THERE was no shortage of consternation on social media, tinged with scepticism, following the announcement that Adil Rashid would be unable to play for Yorkshire again this season due to a shoulder injury.
The injury which hampered him during the World Cup but did not prevent him from playing in that tournament has now apparently got worse to the extent that he is unavailable for the T20 Blast and is instead concentrating on getting right for England’s winter tours.
Not that this cuts much ice with the people on Twitter.
Reacting to the news on the club’s own Twitter feed, many supporters’ comments were far from sympathetic.
“Convenient,” said one. “No desire to play for Yorkshire whatsoever.”
“We never saw that one coming, did we,” said another.
“What a joke”, “Get rid”, “No more excuses”, were further examples of the prevailing mood.
“I’ll never forget his attitude in Sep 2016 in essentially a cup final and it hasn’t improved since,” added one fan, referencing the fact that Rashid withdrew from the County Championship decider against Middlesex at Lord’s citing family reasons.
Regardless of whether you think such reactions are fair or unjust, with Rashid having also quit Championship cricket prior to the 2018 season which means that he hardly features for Yorkshire now anyway, the situation is toxic and only getting worse.
The player’s contract expires at the end of the summer and, for the good of both parties, it might be best if it was not renewed.
How much would Yorkshire see of Rashid next season in any case?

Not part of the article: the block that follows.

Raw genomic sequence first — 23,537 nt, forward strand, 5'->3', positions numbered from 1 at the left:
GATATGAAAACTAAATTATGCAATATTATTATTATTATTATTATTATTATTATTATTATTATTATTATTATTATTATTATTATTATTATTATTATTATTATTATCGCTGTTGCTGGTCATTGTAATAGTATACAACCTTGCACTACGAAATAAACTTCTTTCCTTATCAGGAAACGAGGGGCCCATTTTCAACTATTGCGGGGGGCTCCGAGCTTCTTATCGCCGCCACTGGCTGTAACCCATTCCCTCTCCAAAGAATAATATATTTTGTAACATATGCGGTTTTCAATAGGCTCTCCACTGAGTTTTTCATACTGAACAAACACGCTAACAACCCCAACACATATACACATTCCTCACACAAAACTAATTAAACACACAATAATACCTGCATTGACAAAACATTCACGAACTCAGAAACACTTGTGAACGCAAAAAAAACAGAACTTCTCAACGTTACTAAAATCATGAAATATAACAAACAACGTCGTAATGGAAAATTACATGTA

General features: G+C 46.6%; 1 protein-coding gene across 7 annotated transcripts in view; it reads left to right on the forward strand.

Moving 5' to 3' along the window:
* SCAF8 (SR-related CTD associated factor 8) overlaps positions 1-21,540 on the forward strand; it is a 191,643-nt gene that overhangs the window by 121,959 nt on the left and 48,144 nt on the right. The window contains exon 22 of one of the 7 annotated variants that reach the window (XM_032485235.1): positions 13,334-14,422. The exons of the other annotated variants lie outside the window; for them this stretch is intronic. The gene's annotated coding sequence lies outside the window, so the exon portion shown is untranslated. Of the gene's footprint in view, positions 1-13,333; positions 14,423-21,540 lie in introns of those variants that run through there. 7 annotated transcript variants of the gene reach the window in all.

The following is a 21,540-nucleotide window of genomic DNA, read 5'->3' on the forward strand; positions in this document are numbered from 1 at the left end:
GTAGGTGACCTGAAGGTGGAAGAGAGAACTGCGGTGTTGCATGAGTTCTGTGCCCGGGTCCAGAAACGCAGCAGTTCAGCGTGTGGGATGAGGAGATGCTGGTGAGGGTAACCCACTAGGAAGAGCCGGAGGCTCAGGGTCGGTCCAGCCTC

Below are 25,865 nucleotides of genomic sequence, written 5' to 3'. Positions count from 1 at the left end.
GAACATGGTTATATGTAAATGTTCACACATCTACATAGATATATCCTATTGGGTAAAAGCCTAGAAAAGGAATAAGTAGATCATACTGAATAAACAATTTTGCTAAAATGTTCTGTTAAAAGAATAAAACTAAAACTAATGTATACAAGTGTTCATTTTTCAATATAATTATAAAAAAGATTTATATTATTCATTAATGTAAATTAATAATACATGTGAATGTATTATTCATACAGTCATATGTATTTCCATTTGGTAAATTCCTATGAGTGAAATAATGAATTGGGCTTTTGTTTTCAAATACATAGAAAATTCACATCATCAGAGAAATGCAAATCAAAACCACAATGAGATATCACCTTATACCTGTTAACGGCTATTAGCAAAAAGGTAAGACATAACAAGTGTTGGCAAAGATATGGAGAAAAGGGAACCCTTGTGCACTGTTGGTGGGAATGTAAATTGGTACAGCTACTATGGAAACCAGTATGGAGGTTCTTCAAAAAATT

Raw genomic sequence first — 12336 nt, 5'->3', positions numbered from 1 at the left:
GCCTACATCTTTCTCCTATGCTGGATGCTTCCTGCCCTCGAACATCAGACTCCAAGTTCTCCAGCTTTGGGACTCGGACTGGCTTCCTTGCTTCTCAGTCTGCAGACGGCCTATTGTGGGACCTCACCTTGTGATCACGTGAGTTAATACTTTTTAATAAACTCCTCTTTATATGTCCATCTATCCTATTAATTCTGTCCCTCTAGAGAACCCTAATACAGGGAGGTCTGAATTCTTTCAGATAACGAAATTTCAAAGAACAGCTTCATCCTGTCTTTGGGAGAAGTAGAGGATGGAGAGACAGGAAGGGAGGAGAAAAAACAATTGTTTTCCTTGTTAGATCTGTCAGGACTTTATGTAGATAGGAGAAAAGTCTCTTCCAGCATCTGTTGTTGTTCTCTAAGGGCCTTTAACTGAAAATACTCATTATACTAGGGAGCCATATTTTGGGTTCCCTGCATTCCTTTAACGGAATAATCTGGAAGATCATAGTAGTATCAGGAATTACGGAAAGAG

It seems highly unlikely that he would want to play Championship cricket again and, assuming that he is available for The Hundred competition starting next year, he would surely be playing in that as opposed to turning out for Yorkshire in the 50-over tournament that runs concurrently.
True, Rashid might manage the odd T20 game for Yorkshire here and there, depending on international commitments, but hardly enough to make a significant difference to a team which, on this season’s evidence, would struggle to qualify even if they had Shane Warne in his pomp.
From Rashid’s point of view, it might make more sense to start afresh somewhere else, where there is no baggage around his neck, or even to quit county cricket full stop, depending on how he sees the rest of his career panning out/T20 franchise opportunities.
Either way, as things stand, the 31-year-old would appear to have little to gain by staying at Yorkshire in the prevailing climate, or they from tieing him up to another white-ball deal.
If Rashid’s heart is no longer in the Championship, then that, of course, is entirely his decision.
One may or may not agree with it and think, as I do, that he is a wasted talent in red-ball cricket who deserved to win many more Test caps, but that is not the point. The point is what benefit is derived from him staying at Yorkshire amid claims and counter claims as to his commitment and motives, plus his unavailability.
Rashid is a truly wonderful, unique talent who has done many good things for Yorkshire CCC over the years, as well as being a fine role model for Asian youngsters. But in the interests of credibility from Yorkshire’s perspective and common sense all round, the time has surely come for a parting of the ways.